#TitleEnglish translation
1RíkislögreglustjóriNational Police Commissioner
2VararíkislögreglustjóriDeputy National Police Commissioner
LögreglustjóriPolice Commissioner
Skólastjóri Lögregluskóla ríkisinsDirector of the Police Academy
3Varalögreglustjóri í ReykjavíkDeputy Commissioner of Reykjavík
Staðgengill RíkislögreglustjóraDeputy National Police Commissioner
4Yfirlögregluþjónn(Detective) Chief Superintendent
5Aðstoðaryfirlögregluþjónn(Detective) Superintendent
6AðalvarðstjóriChief Inspector
LögreglufulltrúiDetective Chief Inspector
RannsóknarlögreglumaðurDetective Inspector
8LögreglumaðurPolice Constable
9LögreglunemiPolice Cadet
Afleysingamaður í lögregluTemporary Replacement Police Constable
HéraðslögreglumaðurTemporarily hired constable



The Icelandic police wears black uniforms marked with traditional black and white checked markings and the Icelandic police star. The working uniform varies from a traditional service uniform (shirt and trousers) to tactical overalls. The old traditional Icelandic service uniform is now used as a dress uniform. The trousers patrol officers use are made from a fire-resistant material.[19]


Although Icelandic police officers carry only extendable batons and MK-4 OC-spray (pepper spray) whilst on duty, they are trained in the use of firearms and are issued firearms in certain situations.[20] Competition shooting with handguns is common within the police. Some of the patrol vehicles are equipped with firearms, longer batons, riot shields and spike strips; the Reykjavík Metropolitan Police, however, do not have firearms in their vehicles, rather it is primarily the special operations team, the Víkingasveitin, and the police out in the more remote areas of the country.[21][22]



In Iceland, police vehicles are white with the Icelandic word for "police", Lögreglan, written in blue letters. The cars also have blue and red stripes with the Icelandic police star overlaying the stripes on the front doors. The sides of the cars are also marked with blue and yellow angular stripes. All markings are of reflective material and the emergency lights are all blue.[23][24]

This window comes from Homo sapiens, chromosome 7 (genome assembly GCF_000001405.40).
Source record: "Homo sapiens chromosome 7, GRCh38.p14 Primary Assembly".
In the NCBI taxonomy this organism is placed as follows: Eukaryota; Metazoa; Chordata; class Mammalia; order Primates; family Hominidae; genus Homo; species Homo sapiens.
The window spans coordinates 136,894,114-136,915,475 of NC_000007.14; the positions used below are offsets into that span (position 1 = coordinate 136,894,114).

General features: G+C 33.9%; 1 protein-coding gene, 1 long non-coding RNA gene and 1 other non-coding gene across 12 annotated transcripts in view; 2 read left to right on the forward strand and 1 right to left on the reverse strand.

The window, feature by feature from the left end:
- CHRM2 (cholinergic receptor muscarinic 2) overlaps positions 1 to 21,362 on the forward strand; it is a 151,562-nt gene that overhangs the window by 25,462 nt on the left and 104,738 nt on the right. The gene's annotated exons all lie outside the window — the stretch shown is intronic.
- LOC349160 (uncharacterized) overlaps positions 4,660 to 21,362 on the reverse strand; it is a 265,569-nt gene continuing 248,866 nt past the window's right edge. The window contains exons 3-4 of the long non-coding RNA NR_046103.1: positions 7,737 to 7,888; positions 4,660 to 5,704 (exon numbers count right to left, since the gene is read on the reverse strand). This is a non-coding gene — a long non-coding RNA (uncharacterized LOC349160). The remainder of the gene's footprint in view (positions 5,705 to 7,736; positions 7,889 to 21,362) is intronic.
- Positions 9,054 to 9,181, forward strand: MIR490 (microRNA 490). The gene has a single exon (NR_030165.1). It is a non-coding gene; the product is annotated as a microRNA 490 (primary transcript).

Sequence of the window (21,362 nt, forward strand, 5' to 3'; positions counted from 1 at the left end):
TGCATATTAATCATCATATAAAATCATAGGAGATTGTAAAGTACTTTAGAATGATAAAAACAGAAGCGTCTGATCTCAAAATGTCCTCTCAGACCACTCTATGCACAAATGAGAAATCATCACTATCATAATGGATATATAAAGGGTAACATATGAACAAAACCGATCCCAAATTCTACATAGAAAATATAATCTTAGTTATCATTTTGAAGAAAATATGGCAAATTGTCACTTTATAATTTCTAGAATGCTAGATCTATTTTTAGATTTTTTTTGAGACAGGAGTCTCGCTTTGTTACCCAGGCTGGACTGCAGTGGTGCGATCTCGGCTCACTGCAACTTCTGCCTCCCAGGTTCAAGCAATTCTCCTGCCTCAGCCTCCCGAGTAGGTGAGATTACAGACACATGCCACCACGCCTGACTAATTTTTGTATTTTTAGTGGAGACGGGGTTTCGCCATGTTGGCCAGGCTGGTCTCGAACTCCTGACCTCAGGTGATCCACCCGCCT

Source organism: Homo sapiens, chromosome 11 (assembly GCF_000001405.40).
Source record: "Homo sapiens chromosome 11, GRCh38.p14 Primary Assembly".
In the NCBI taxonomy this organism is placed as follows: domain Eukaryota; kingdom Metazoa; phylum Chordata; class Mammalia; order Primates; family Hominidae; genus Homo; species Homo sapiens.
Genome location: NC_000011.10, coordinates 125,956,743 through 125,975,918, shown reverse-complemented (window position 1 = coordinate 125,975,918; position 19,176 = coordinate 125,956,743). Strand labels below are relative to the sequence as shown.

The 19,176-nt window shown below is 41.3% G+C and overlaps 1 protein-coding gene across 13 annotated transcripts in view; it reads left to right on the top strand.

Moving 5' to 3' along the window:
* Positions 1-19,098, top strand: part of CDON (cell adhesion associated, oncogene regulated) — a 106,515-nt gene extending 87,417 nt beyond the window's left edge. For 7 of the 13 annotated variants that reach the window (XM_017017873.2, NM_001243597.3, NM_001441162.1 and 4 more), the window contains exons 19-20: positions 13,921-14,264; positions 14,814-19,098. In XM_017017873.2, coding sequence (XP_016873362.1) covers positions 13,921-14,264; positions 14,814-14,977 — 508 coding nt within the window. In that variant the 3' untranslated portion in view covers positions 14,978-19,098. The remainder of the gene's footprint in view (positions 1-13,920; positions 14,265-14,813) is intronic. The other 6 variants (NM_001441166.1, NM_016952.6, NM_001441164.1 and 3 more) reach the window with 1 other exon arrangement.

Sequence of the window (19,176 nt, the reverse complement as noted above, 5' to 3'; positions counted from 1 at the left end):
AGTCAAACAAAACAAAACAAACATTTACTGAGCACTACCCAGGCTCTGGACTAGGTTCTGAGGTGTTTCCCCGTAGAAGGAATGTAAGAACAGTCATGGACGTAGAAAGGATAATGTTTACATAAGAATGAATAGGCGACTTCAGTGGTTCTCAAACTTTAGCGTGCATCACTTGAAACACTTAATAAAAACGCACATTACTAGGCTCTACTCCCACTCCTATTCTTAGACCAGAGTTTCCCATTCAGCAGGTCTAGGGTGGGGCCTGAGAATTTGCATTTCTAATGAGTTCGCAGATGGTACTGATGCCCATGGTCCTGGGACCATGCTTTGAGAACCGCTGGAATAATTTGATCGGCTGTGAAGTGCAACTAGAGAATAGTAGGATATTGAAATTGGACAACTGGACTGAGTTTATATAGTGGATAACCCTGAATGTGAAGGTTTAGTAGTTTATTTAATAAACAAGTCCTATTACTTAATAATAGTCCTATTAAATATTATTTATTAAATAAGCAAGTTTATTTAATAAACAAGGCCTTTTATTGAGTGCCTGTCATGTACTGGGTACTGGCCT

Volvo S80 D5 police car

The National Police Commissioner owns all of the vehicles used by the police districts around the country. Regional districts rent their vehicles from the National Police Commissioner, paying a per-kilometre charge to cover operating costs, etc. for a period of five years.[25] The Víkingasveitin uses the Volvo XC90 and Volvo XC70 as well as other unmarked vehicles that have been modified for tactical operations.[26][27]



There are 9 police district in Iceland which follow the regions of Iceland with the addition of Vestmannaeyjar being its own district. The current police district division is stipulated by the Regulation on Police Districts of the Police Commissioner which was signed 4 December 2014 by Prime Minister Sigmundur Davíð Gunnlaugsson who acted as Minister of Justice temporarily within the Ministry of the Interior due to a scandal.[28] The headquarters are administrative centres for their respective district and regular police stations.[29][30]

# District Headquarters Police stations
1 Capital Region Reykjavík Reykjavík, Kópavogur, Hafnarfjörður
Municipal jurisdiction: Reykjavíkurborg, Seltjarnarnesbær, Mosfellsbær, Kjósarhreppur, Hafnarfjarðarkaupstaður, Garðabær and Kópavogsbær.
2 Western Region Borgarnes Akranes, Stykkishólmur, Búðardalur, Snæfellsbær, Grundarfjörður
Municipal jurisdiction: Akraneskaupstaður, Hvalfjarðarsveit, Skorradalshreppur, Borgarbyggð, Snæfellsbær, Eyja- og Miklaholtshreppur, Grundarfjarðarbær, Helgafellssveit, Stykkishólmsbær and Dalabyggð.
3 Westfjords Ísafjörður Bolungarvík, Hólmavík, Patreksfjörður
Municipal jurisdiction: Reykhólahreppur, Vesturbyggð, Tálknafjarðarhreppur, Bolungarvíkurkaupstaður, Ísafjarðarbær, Súðavíkurhreppur, Árneshreppur, Kaldrananeshreppur and Strandabyggð.
4 Northwestern Region Sauðárkrókur Blönduós
Municipal jurisdiction: Húnaþing vestra, Húnavatnshreppur, Blönduósbær, Sveitarfélagið Skagaströnd, Skagabyggð, Sveitarfélagið Skagafjörður and Akrahreppur.
5 Northeastern Region Akureyri Húsavík, Siglufjörður, Dalvík, Þórshöfn
Municipal jurisdiction: Fjallabyggð, Dalvíkurbyggð, Hörgársveit, Akureyrarkaupstaður, Eyjafjarðarsveit, Svalbarðsstrandarhreppur, Grýtubakkahreppur, Þingeyjarsveit, Skútustaðahreppur, Norðurþing, Tjörneshreppur, Svalbarðshreppur and Langanesbyggð.
6 Eastern Region Eskifjörður Egilsstaðir, Seyðisfjörður, Vopnafjörður, Neskaupstaður, Fáskrúðsfjörður, Djúpivogur
Municipal jurisdiction: Vopnafjarðarhreppur, Sveitarfélagið Hornafjörður, Fljótsdalshreppur, Fljótsdalshérað, Borgarfjarðarhreppur, Seyðisfjarðarkaupstaður, Fjarðabyggð, Breiðdalshreppur and Djúpavogshreppur.
7 Southern Region Hvolsvöllur Selfoss, Vík, Kirkjubæjarklaustur, Höfn